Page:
Sweet, i love rig building. I rarely get to exercise my skills (i work at a computer shop) and nobody wants my advice when building a custom computer. Typically I find that everyone I talk to in person wants to do it themselves if they're going to do it. But i love brainstorming about rig building.
Okay, so i'll start with the motherboard. GIGABYTE isn't bad. I haven't had gigabyte boards die on my like MSI or ASRock boards. However, since you're socket 1155, consider getting the ASUS Sabertooth. It's built with military grade components (which, while it may not be entirely necessary, is awesome as hell), and has the longest warranty ever offered on a motherboard (5 years.)
Moving on to the solid state. All the articles I've read as of late lead towards the conclusion that the Samsung 8xx series solid states take the game in terms of reliability. There are a few ones that claim higher peak read/write speeds than, like the OCZ vertex 4, but you never actually reach the peak read/write on any SSD. In terms of longevity, i would stick with a Samsung 8xx. Even so, solid states are still new technology, and are prone to error. Make sure you have a backup, or store only your OS on the SSD and data on a hard drive. The SSD i linked has a 3 year warranty, so for 3 years regardless of how many times it dies (if any), you can harass Samsung into replacing it at no cost.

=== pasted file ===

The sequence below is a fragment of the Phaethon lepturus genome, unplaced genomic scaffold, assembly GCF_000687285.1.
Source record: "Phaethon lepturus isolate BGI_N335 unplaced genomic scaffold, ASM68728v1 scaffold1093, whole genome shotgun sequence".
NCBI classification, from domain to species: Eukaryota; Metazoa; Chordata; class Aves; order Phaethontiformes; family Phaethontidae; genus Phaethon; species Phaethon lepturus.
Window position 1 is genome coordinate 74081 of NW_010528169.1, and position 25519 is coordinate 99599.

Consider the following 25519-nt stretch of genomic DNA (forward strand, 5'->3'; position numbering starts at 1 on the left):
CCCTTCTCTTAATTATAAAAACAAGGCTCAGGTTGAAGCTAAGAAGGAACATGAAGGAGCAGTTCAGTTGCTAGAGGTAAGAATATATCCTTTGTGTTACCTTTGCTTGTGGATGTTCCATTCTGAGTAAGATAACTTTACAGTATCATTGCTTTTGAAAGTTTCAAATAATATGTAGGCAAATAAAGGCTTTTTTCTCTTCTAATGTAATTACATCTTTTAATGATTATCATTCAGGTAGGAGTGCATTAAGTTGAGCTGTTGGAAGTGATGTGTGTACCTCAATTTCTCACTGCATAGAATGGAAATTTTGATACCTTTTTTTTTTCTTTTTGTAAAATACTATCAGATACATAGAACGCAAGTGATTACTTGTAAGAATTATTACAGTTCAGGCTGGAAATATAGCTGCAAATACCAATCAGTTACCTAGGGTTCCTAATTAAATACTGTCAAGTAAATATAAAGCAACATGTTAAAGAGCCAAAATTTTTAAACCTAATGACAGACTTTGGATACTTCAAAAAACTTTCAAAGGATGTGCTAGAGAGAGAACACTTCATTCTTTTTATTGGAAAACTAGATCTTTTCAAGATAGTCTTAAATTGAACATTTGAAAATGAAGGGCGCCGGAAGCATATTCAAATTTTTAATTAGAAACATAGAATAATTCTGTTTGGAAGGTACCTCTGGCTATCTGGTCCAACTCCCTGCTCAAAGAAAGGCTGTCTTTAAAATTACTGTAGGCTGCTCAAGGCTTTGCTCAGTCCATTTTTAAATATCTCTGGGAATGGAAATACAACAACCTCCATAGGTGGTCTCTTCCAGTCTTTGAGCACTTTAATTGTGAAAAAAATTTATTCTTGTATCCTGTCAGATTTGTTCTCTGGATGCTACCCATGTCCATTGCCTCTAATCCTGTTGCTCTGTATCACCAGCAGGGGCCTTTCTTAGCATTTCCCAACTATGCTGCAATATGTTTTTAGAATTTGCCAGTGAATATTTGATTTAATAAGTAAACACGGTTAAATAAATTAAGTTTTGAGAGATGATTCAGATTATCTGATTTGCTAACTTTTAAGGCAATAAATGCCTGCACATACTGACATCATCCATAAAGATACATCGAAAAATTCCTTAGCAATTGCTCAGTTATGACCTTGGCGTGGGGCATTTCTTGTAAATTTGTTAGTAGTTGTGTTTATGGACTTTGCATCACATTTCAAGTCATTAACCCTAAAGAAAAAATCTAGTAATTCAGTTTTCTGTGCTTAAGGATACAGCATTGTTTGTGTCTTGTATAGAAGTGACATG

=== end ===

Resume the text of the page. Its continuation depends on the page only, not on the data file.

As for RAM, there's such a small difference in higher speed memory that it's negligible, and 99.9% of the performance boost you notice will be placebo. The only place where higher memory speeds are useful are in memory intensive applications. Things like gaming and programming won't benefit at all from buying memory with increased speed. So to me, it doesn't make sense to buy memory that's rated at a really high speed because it's so
much more expensive. Instead, buy a 16GB (4x4GB) kit of DDR3-1600, which will only cost $80-90, sometimes less if you catch a sale.
As for brand, my personal favorite is Corsair, but kingston, gskill, and pny are equally cool.
Next is the graphics card. GTX 680 is an absolutely baller card. I would consider switching to the ATI equivalent: Radeon HD 7970. Not because i'm an ATI fanboy, but because the brand XFX manufacturers ATI cards. XFX offers lifetime warranties on all of its graphics cards. I haven't seen that anywhere else.
The EVGA GTX 680 has very very similar benchmarks to an XFX Radeon HD 7970, but EVGA only warrants the card for 3 years. So when that card dies (and it will), you're dead in the water. (Every EVGA card i've ever owned has shit out.)
Consider this: $50 cheaper, 3GB GDDR5 instead, lifetime warranty.
As for an HDD, you can pretty much grab any HDD you want. I would stick to either Western Digital or Seagate as a brand, though. They're the most highly regarded in the HDD industry atm. Hitachi drives suck the D.
Don't buy a refurbished or recertified drive. They will die on you soon.
WD offers a 5 year warranty on their caviar black series drives. They're worth it.